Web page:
Sep 24, 2020
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Why Did Boeing Put So Much Technology in the 737 MAX? To Make Money

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President Trump implied that complicated technology may need brought about the Boeing 737 MAX disaster (a point since vigorously attacked) tweeting: Airplanes are becoming far too complex to fly. Pilots are no longer needed …. and the complexity creates danger. All of this for great cost yet very little gain. I don t know about you but I don t want Albert Einstein to be my pilot

 

I need great flying professionals which are allowed to easily and quickly take control of a plane!  @realDonaldTrump But why did Boeing and its airline customers want so much technology? To make money and profits. Experts will study whether excessive technology made the 737 MAX too complicated to fly and increased the probability of tragic air crashes

 

Other experts say technology makes airlines safer leading to ever-lower variety of crashes. But both points of view are distorted and misunderstand a fundamental aspect of technology. Economists don t view technology as a separate thing from corporate profit-making and cost-reducing strategies. Technology may improve airline safety but it’s adopted to make money

 

The relationship between human workers and technology is driven by costs and firm strategies says Rick McGahey economist at The New School. It might make economic sense for aircraft makers and airline service providers to continually seek profits by implementing technology through what economist Bill Lazonick calls adding value – creating a safer and higher product – but also by extracting value by saving on labor costs

 

In a talk with McGahey my colleague (and spouse) he notes we all want technology warning pilots of possible stalls and providing accurate weather reports—the list goes on and on. But because businesses have two imperatives—make better products and hold down costs– technology in the cockpit (and elsewhere) also has a profit-making and cost-saving aspect

 

Consider jet engines. Next time you fly see how many commercial planes have three or four engines rather than just two under the wings. Almost none. Engine technology is more efficient and more reliable and the iconic four-engine Boeing 747 is sharply limiting future production while Airbus is cancelling its four-engine A380 in favor of smaller two-engine planes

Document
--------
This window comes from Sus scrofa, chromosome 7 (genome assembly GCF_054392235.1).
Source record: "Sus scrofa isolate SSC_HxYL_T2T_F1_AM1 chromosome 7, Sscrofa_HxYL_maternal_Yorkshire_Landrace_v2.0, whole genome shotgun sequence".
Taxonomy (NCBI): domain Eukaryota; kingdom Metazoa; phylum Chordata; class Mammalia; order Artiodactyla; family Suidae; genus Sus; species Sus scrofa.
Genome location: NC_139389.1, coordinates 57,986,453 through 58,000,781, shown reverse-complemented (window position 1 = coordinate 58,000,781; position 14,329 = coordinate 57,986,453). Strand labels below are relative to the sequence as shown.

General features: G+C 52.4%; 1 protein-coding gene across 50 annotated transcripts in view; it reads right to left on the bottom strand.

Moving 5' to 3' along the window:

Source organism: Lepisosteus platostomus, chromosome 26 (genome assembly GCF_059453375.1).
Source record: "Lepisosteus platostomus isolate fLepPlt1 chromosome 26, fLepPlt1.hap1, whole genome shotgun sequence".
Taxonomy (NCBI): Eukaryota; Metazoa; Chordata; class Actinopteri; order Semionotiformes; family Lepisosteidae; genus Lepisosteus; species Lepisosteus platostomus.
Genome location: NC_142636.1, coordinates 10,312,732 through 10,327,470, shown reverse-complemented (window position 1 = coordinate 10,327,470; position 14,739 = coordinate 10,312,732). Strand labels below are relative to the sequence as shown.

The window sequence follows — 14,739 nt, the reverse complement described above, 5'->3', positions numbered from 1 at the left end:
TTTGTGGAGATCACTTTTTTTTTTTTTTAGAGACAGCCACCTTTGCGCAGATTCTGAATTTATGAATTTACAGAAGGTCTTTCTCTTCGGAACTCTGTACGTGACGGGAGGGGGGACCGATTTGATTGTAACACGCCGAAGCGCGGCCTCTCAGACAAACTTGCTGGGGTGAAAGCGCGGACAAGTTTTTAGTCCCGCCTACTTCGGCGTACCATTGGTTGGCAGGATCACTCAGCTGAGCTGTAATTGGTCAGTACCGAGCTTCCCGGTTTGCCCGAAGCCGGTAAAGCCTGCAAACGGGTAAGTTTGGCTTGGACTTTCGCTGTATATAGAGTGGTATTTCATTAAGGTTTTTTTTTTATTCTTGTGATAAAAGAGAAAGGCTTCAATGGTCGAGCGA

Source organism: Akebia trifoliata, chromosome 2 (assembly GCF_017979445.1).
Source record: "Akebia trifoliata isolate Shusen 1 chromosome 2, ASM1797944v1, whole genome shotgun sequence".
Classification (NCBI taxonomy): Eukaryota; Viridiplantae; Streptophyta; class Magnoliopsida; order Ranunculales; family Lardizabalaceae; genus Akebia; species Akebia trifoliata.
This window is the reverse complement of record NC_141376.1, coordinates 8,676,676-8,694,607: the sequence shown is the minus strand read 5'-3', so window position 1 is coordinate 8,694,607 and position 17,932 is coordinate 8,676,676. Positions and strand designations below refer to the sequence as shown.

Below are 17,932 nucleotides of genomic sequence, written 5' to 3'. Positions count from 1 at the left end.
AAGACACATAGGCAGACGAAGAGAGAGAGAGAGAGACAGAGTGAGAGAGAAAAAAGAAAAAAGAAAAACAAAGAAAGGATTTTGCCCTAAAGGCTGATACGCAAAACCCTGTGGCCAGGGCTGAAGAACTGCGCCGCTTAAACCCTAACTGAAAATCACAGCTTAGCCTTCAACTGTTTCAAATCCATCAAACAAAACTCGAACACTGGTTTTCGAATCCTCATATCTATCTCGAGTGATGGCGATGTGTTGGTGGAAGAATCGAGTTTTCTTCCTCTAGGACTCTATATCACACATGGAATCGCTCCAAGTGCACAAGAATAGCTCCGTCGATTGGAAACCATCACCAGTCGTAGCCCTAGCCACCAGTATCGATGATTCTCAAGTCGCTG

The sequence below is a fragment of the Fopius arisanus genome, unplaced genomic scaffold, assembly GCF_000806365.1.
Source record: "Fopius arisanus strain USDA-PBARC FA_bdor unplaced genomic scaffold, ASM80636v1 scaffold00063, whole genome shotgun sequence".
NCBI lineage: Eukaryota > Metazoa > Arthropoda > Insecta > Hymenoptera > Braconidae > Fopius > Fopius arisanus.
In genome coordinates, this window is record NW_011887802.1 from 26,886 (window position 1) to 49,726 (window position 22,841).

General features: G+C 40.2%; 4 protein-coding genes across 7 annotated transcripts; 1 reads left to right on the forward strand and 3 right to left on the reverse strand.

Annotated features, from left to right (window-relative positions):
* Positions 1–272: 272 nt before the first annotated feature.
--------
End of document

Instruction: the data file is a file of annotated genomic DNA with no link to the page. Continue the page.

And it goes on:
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Four engines use more fuel than two so the plane must fly virtually full to make money; airlines can manage load factors more profitably with a two-engine fleet. Newer engines are more fuel efficient and also more reliable. The drawback is that technology and design are complex. When Boeing decided to add new larger and more efficient engines to the 737 MAX 8 aircraft the engines changed the delicate aerodynamic balance of the plane making the nose pitch up more increasing flight risk

 

To compensate Boeing designed new software the Maneuvering Characteristics Augmentation System (MCAS) that could automatically push the nose back down. And MCAS is a prime suspect in the two fatal crashes. But the real suspect is how MCAS interacts with human pilots and whether the pilots were adequately trained to manage the hot software added onto the already very complex job of flying a commercial airliner

 

Almost all work processes are a combination of human effort and more complex systems can result in unexpected dangers where humans may react in unanticipated ways. After all despite misinformed commentary airplanes don t fly themselves. Human pilots fly them just as humans drive cars perform laparoscopic surgery and scan your groceries at the market